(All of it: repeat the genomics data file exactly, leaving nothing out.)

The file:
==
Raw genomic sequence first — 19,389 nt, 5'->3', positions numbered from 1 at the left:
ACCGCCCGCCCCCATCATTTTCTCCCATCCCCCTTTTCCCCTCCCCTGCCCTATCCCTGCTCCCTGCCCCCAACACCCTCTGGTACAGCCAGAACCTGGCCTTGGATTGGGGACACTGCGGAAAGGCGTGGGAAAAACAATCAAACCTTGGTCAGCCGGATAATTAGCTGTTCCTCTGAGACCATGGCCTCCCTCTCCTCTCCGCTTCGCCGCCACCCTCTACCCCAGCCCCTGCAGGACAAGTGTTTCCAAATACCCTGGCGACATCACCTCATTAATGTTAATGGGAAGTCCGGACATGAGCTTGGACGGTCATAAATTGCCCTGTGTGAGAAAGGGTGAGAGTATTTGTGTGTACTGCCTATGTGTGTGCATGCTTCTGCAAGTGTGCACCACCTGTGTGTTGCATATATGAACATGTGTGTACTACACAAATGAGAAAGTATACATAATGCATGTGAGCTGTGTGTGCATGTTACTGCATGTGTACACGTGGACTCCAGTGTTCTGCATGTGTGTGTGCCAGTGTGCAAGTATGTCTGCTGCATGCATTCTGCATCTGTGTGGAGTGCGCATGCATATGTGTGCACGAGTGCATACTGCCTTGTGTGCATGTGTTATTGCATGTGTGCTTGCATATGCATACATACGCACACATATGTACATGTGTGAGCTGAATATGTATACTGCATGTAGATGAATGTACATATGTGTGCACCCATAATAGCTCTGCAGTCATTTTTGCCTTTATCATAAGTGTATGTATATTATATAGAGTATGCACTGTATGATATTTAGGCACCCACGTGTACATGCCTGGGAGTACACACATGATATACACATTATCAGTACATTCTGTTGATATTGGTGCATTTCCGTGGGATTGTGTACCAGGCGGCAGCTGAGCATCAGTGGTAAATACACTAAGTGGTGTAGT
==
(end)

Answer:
Raw genomic sequence first — 19,389 nt, 5'->3', positions numbered from 1 at the left:
ACCGCCCGCCCCCATCATTTTCTCCCATCCCCCTTTTCCCCTCCCCTGCCCTATCCCTGCTCCCTGCCCCCAACACCCTCTGGTACAGCCAGAACCTGGCCTTGGATTGGGGACACTGCGGAAAGGCGTGGGAAAAACAATCAAACCTTGGTCAGCCGGATAATTAGCTGTTCCTCTGAGACCATGGCCTCCCTCTCCTCTCCGCTTCGCCGCCACCCTCTACCCCAGCCCCTGCAGGACAAGTGTTTCCAAATACCCTGGCGACATCACCTCATTAATGTTAATGGGAAGTCCGGACATGAGCTTGGACGGTCATAAATTGCCCTGTGTGAGAAAGGGTGAGAGTATTTGTGTGTACTGCCTATGTGTGTGCATGCTTCTGCAAGTGTGCACCACCTGTGTGTTGCATATATGAACATGTGTGTACTACACAAATGAGAAAGTATACATAATGCATGTGAGCTGTGTGTGCATGTTACTGCATGTGTACACGTGGACTCCAGTGTTCTGCATGTGTGTGTGCCAGTGTGCAAGTATGTCTGCTGCATGCATTCTGCATCTGTGTGGAGTGCGCATGCATATGTGTGCACGAGTGCATACTGCCTTGTGTGCATGTGTTATTGCATGTGTGCTTGCATATGCATACATACGCACACATATGTACATGTGTGAGCTGAATATGTATACTGCATGTAGATGAATGTACATATGTGTGCACCCATAATAGCTCTGCAGTCATTTTTGCCTTTATCATAAGTGTATGTATATTATATAGAGTATGCACTGTATGATATTTAGGCACCCACGTGTACATGCCTGGGAGTACACACATGATATACACATTATCAGTACATTCTGTTGATATTGGTGCATTTCCGTGGGATTGTGTACCAGGCGGCAGCTGAGCATCAGTGGTAAATACACTAAGTGGTGTAGT